Full text loading...
Chapter 24 : Acquired Immunity to Intracellular Protozoa
Category: Immunology; Clinical Microbiology
Ebook: Choose a downloadable PDF or ePub file. Chapter is a downloadable PDF file. File must be downloaded within 48 hours of purchase
The control of pathogenic intracellular protozoa is dependent upon both an innate and acquired (or adaptive) immune response. Innate immune responses play an important role by controlling the early replication of parasites, giving time for acquired immunity to develop, although innate immune responses are rarely able to provide sufficient protection to prevent disease. Understanding how protective immunity can be induced, as well as knowing the mechanisms used by these intracellular parasites to avoid destruction, is critical for the development of new therapies as well as vaccines. This chapter investigates the acquired immune responses important in the control of four intracellular protozoans: Plasmodium, Leishmania, Toxoplasma gondii, and Trypanosoma cruzi. Acquired immunity to malaria is frequently described as being either antiparasite immunity, encompassing effector mechanisms that kill and clear parasites or parasite-infected cells, or clinical (or antitoxic) immunity. It is widely believed that acquired immunity to malaria rapidly wanes in the absence of frequent reinfection. A recent review suggests that previously immune individuals who become infected after spending long periods in nonendemic areas may develop mild-to-moderate symptoms of malaria despite having very low parasitemia.
Maintenance of immunity in the presence of persistent parasites. Several protozoal infections resolve their disease without eliminating all of the parasites, but nevertheless contain the parasites at low numbers and are resistant to reinfection. This resistance can be maintained by the continual generation of effector T cells from naïve T cells, a central memory pool of T cells, as well as from resting effector T cells.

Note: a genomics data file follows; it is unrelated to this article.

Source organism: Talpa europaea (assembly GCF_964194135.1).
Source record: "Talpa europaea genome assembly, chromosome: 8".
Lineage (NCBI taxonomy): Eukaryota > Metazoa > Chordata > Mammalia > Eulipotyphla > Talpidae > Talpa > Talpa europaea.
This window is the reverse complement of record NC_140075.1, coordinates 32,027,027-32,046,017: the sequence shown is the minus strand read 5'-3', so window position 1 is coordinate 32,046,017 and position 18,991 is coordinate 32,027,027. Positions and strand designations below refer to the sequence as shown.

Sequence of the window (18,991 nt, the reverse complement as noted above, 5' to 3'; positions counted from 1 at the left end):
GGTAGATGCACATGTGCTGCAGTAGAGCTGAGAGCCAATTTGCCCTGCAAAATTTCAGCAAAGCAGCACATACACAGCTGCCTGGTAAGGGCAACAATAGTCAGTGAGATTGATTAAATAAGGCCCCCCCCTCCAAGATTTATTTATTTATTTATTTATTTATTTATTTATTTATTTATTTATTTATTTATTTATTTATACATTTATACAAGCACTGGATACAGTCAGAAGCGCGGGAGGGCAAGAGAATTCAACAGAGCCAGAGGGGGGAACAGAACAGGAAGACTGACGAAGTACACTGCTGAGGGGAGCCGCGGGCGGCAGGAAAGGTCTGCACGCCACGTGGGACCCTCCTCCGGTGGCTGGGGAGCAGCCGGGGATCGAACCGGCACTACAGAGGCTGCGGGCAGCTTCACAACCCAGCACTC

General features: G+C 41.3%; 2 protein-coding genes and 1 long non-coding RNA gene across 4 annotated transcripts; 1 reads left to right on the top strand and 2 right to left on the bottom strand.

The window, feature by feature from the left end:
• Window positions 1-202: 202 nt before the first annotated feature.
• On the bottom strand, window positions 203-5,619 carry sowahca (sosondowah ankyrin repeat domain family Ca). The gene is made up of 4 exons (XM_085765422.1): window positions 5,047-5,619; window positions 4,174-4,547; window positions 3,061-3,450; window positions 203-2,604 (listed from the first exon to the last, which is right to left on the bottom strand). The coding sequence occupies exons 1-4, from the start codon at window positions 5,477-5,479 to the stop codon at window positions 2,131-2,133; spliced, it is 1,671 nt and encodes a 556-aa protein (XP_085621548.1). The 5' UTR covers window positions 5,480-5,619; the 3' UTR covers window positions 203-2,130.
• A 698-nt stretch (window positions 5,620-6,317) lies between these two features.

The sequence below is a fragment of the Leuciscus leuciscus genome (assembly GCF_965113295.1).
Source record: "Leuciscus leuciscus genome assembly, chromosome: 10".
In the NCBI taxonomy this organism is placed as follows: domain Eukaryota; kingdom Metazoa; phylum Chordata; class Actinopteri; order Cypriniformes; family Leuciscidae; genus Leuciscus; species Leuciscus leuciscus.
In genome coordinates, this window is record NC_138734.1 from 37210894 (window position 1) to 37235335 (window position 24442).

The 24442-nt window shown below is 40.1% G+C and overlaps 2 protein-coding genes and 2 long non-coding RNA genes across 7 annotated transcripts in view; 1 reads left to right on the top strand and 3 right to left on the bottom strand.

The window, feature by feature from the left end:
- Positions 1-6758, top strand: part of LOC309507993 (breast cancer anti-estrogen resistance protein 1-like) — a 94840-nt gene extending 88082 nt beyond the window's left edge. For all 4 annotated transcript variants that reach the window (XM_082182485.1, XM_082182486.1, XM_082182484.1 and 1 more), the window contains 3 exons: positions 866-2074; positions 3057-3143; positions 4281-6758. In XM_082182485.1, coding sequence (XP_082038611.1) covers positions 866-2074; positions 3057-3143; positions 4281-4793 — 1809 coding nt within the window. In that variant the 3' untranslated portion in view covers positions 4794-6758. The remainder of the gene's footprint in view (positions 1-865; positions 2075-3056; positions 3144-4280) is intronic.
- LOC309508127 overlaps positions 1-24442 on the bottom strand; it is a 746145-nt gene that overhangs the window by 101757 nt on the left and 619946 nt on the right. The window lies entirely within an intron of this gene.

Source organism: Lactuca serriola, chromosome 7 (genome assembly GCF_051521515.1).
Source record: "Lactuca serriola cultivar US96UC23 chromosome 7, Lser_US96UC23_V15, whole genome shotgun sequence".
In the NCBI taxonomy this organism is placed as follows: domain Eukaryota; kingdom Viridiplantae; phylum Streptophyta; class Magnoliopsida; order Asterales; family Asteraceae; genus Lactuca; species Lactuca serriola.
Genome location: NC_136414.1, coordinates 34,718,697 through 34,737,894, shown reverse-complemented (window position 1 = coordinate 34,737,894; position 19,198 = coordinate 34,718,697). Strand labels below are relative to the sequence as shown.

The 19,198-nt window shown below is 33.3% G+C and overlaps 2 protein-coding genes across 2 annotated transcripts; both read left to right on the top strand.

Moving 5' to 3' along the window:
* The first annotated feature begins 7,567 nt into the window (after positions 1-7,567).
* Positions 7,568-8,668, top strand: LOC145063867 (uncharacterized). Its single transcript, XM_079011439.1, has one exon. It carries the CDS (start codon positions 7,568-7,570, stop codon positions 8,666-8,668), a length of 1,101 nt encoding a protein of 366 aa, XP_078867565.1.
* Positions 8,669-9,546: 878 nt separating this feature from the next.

Age/transmission-dependent acquisition of antimalarial immunity. Immunity to malaria is acquired gradually over time; in endemic areas, this means that immunity is acquired as a function of age (number of years exposed). Resistance to severe disease and death is acquired most rapidly. Immunity to mild clinical disease is acquired next and correlates with the induction of immune responses that limit parasite density. Immunity to infection, per se, as evidenced by less frequent episodes of asymptomatic, low density infection, is eventually acquired but in most individuals is only partial, meaning that episodes of infection can persist throughout life but rarely cause clinical signs or symptoms. Different immune mechanisms are believed to provide clinical and antiparasitic immunity (see text). Diagram adapted from original by B. M. Greenwood, London School of Hygiene and Tropical Medicine.
Antimalarial immune mechanisms. The immune effector mechanisms that are believed to confer immunity to different parasite life cycle stages are shown. This summary is based on the weight of evidence from very large numbers of experimental studies in animal models, in vitro studies with human cells, and immunoepidemiological studies. In no case is the actual mode of protection definitively known and there are currently no absolute immune correlates of protection against malaria infection or disease.